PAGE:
11.   Then a person is ready to add the actual PWM output to the block diagram. To do so, widen the Mod2 object in the project and drag and drop the PWM0 item to the block diagram as it has been done with the AI0 I/O node in the previous step.

12.   After that, somebody will want to join the PID control logic to this program. Right click the block diagram to open the functions palette and click on the Search button in the top right of the palette, if one wants to do such a thing.

13.   Scan for PID and pick PID.vi in the Control Design and Simulation Palette and drag it to the actual block diagram of the timed loop and wire the PID VI.

14.   The set point input is not wired now. That is because it is best practice to keep user interface (UI) objects out of actual high priority control loop. If someone wants to interact with and adjust the actual set point at the run time, the one will want to create a control that can be interacted with in the lower priority loop. Also, if someone wants to create single process shared variables for I/O in the already existing high priority control loop, two controls in our application (set point and stop) are needed to create two new single process shared variables.

A single process is created and the variable is shared by right click on the actual RT CompactRIO Target in the LabVIEW Project and New >> Library should be selected. Rename the library into something perceptive like RTComm. Then, one should right click on the new library and select New>>Variable. That will open the Shared Variable Properties dialogue. The variable should be named SetPoint (for example, the name depends on person’s imagination) and “Single Process” should be selected for the variable type in the Variable Type drop down box. Finally, click on the RT FIFO option in the left-hand tree and click the Enable RT FIFO check box.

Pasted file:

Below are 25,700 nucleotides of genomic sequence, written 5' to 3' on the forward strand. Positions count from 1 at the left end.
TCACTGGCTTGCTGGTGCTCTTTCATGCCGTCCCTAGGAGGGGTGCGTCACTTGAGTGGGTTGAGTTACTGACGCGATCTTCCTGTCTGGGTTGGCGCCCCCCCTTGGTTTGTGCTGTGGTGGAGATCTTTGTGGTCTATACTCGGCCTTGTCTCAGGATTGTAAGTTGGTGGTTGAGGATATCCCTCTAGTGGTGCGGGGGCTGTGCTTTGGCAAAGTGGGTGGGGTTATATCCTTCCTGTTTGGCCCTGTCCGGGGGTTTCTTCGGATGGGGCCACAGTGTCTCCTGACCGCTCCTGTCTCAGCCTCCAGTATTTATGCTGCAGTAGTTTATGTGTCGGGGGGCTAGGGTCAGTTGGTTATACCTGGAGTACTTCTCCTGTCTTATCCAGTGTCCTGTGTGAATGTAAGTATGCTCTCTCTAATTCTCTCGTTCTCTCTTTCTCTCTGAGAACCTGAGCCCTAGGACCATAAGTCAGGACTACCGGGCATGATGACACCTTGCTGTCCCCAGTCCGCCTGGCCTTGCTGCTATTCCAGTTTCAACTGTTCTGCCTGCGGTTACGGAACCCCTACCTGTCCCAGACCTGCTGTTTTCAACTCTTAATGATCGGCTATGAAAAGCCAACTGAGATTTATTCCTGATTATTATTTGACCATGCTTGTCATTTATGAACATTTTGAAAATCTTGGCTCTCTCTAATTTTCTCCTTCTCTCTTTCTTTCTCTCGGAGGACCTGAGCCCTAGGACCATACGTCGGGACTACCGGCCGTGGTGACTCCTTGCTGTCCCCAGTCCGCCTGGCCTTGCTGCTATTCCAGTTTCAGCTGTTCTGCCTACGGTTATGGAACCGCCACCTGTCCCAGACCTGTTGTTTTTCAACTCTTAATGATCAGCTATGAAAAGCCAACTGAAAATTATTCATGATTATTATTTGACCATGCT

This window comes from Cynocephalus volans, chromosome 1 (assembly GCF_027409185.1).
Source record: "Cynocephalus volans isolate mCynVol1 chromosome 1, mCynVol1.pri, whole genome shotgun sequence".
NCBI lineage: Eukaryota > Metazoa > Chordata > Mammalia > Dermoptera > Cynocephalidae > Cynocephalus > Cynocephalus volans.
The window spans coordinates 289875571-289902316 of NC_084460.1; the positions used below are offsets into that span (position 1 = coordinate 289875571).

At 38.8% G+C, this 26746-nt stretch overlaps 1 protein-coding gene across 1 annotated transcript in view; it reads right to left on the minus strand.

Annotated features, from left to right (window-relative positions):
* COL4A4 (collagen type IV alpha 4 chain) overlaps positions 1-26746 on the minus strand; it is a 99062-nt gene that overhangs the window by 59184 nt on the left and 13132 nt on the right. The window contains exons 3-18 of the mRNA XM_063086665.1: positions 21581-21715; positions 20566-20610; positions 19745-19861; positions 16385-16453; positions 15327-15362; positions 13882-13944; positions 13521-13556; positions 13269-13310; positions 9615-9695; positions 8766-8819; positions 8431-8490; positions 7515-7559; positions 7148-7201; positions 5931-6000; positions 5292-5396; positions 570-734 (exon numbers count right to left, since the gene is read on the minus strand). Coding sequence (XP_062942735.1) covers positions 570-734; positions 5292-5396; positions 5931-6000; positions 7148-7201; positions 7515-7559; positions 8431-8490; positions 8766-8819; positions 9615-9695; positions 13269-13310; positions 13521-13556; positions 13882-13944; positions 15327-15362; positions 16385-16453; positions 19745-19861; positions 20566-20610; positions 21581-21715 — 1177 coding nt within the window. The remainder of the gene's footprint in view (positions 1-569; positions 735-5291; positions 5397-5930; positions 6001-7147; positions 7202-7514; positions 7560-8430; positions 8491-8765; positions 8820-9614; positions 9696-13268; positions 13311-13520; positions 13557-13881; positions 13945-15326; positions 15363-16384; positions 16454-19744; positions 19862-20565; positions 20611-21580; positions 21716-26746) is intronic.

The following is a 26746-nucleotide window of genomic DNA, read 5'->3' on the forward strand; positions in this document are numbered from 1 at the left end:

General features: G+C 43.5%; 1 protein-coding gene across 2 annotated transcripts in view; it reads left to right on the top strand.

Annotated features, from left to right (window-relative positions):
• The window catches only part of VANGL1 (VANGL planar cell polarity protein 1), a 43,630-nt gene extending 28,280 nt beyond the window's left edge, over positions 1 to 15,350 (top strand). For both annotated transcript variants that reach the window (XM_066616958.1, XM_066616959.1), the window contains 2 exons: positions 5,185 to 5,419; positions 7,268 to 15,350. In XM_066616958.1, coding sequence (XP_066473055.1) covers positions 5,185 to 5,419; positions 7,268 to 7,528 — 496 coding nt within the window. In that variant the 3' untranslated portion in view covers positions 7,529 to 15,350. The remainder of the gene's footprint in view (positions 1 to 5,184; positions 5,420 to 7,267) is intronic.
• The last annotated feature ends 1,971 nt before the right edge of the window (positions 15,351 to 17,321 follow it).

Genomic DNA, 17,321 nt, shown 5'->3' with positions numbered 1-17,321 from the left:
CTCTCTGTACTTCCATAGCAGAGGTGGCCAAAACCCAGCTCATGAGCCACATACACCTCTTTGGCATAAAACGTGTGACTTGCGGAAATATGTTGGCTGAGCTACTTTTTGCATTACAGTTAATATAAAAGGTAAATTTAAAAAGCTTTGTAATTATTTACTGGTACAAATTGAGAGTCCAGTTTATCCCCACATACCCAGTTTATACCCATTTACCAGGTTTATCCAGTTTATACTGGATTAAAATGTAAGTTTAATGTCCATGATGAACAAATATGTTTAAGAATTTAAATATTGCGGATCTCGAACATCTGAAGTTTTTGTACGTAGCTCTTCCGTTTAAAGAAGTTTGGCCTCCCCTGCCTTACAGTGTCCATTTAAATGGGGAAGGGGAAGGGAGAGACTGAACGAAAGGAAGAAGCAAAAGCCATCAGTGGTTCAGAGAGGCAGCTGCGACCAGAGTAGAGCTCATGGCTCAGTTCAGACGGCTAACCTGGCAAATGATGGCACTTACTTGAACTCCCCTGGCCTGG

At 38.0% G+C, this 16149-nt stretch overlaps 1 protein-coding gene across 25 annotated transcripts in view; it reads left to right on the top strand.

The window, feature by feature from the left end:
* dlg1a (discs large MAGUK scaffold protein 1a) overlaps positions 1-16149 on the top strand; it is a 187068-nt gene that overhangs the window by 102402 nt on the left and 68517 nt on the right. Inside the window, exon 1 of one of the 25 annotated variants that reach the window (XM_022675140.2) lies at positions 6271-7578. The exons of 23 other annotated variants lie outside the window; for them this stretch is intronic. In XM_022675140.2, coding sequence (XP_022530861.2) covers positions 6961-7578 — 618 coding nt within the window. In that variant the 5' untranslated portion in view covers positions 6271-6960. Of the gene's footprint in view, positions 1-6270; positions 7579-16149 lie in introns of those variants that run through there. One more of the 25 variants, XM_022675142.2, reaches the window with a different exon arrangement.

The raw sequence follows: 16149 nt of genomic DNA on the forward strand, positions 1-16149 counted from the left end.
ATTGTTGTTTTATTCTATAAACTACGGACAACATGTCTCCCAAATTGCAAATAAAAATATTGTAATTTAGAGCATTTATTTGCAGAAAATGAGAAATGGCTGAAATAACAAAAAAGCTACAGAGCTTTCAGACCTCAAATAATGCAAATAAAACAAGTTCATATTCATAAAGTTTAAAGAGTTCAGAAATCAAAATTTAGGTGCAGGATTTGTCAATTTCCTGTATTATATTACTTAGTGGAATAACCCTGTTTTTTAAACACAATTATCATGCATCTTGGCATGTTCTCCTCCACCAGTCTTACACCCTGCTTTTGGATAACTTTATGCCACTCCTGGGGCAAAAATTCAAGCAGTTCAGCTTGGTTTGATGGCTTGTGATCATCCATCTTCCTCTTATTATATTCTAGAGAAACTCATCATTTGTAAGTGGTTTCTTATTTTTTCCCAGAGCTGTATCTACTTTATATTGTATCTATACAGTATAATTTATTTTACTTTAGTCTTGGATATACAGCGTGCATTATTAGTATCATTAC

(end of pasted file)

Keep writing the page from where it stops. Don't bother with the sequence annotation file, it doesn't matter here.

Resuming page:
15.   In the library that has just been created, another single-process shared variable should be made. This variable is for the Stop control that is going to be created that will stop the program when it is needed. All the same settings as the previous Set Point variable except for the type this new variable should possess, and it should be Boolean.

16.   Next, some user interface should be created. Such a thing is done in Slide control, Waveform Chart, Numeric control, and Stop (Boolean) control.

17.   This program is supposed to be finished now by creating a secondary (non-timed) loop for the actual UI objects and finishing wiring the existing block diagram.

18.   Note the extension of I/O to the configuration and shutdown states to ensure that already existing I/O is in a known state when the program begins and ends. The basic control application should be ready to run.

Share this post

Share on facebook
Share on google
Share on linkedin
Share on twitter

Latest From Blog

Semiconductor Testing

Automated test equipment (ATE) is a computer-controlled test and measurement equipment that allows for testing with minimal human interaction. The tested devices are referred to

Read More »

Subscribe to our newsletter​

Skip to content